James Marsh Q&A: ‘The Theory of Everything’ director
After making "The Theory of Everything," a biographical drama about the life of physicist Stephen Hawking, director James Marsh was anxious to hear the opinion of Hawking himself. "We took the screenplay to him to get his approval, which we got. I can't say he was wild about the idea, but he didn't object to it," says Marsh. "Then, as the film was almost finished, we had to show it to him, which was one of the most nerve-racking experiences of my whole life, to show a film about someone that's about his marriage and the source material is from his ex-wife, and who wants that perspective on your life?"
But Marsh still had to wait for Hawking's verdict: "Once the film was over, we had to wait quite a long time to get his reaction because how he communicates is quite slow," the filmmaker explains, "so the film ends and you're waiting for his reaction, his proclamation about it … and because silence is not a good thing, you need to kind of babble on inanely to fill this silence … this is happening in front of the very smartest man in the world, and there you are making yourself look more and more stupid."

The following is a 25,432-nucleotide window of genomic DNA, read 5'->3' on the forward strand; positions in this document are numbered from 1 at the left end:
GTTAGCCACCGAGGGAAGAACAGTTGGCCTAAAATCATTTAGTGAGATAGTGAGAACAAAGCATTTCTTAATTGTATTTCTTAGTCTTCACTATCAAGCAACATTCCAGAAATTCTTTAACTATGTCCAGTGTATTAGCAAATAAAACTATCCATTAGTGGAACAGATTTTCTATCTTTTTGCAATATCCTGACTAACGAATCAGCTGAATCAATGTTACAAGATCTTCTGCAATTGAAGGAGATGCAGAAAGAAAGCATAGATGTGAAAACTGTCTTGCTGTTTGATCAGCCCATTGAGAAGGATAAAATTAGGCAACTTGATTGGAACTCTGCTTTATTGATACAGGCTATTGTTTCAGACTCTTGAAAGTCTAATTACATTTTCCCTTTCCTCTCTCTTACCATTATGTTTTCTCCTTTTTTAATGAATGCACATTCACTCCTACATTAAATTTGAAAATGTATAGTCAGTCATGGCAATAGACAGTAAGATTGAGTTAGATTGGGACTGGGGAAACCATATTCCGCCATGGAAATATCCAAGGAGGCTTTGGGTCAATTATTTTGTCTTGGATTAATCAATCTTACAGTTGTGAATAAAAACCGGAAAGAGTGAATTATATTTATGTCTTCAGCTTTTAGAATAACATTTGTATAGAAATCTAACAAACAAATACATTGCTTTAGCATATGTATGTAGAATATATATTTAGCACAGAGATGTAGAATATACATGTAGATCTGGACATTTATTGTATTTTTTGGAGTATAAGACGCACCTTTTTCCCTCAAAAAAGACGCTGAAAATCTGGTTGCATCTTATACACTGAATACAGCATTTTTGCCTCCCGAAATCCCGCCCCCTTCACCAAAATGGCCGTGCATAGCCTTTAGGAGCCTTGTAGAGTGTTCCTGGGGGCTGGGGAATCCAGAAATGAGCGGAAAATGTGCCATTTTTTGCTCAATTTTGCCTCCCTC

As a documentarian, Marsh has heard the opinions of his films' subjects before, but despite his trepidation in this case, Hawking's response was positive. "His reaction was very generous and very gracious, and his proclamation was that it felt broadly true to him, which is not bad given the nature of the film we've made."
"The Theory of Everything" is a contender for Oscars this year, but Marsh is already an Oscar-winner, having won Best Documentary Feature in 2008 for "Man on Wire," about daredevil Philippe Petit's tightrope walk across the World Trade Center towers in 1974. After that victory, Marsh was invited to join the motion picture academy's documentary branch, so while he hopes for his first recognition for a dramatic feature, he'll also be considering this year's 15 shortlisted documentaries vying for nominations.
"I think you've got a system now that feels better in terms of how the process works to get the shortlist and the voting for the actual nominations," Marsh says of the academy's procedures for selecting the year's best in nonfiction filmmaking. "More people see more films in my branch, which I think is the right way of doing it." The current rules require films to complete seven-day theatrical releases in both Manhattan and Los Angeles and to submit their entry forms along with 300 DVD copies of the eligible work. This year, there were 134 documentaries in contention, which were narrowed down to 15 on December 2.
Describing the differences between working in dramatic and documentary films, Marsh says, "Documentaries are much more lonely … and in a sense it's more personal too, because it is just you and your three or four key collaborators, but your approach to the subject matter and storytelling is quite similar." As a voter, he says he gravitates towards "films that expand in your mind afterwards … That's kind of what I look for is a film that lingers."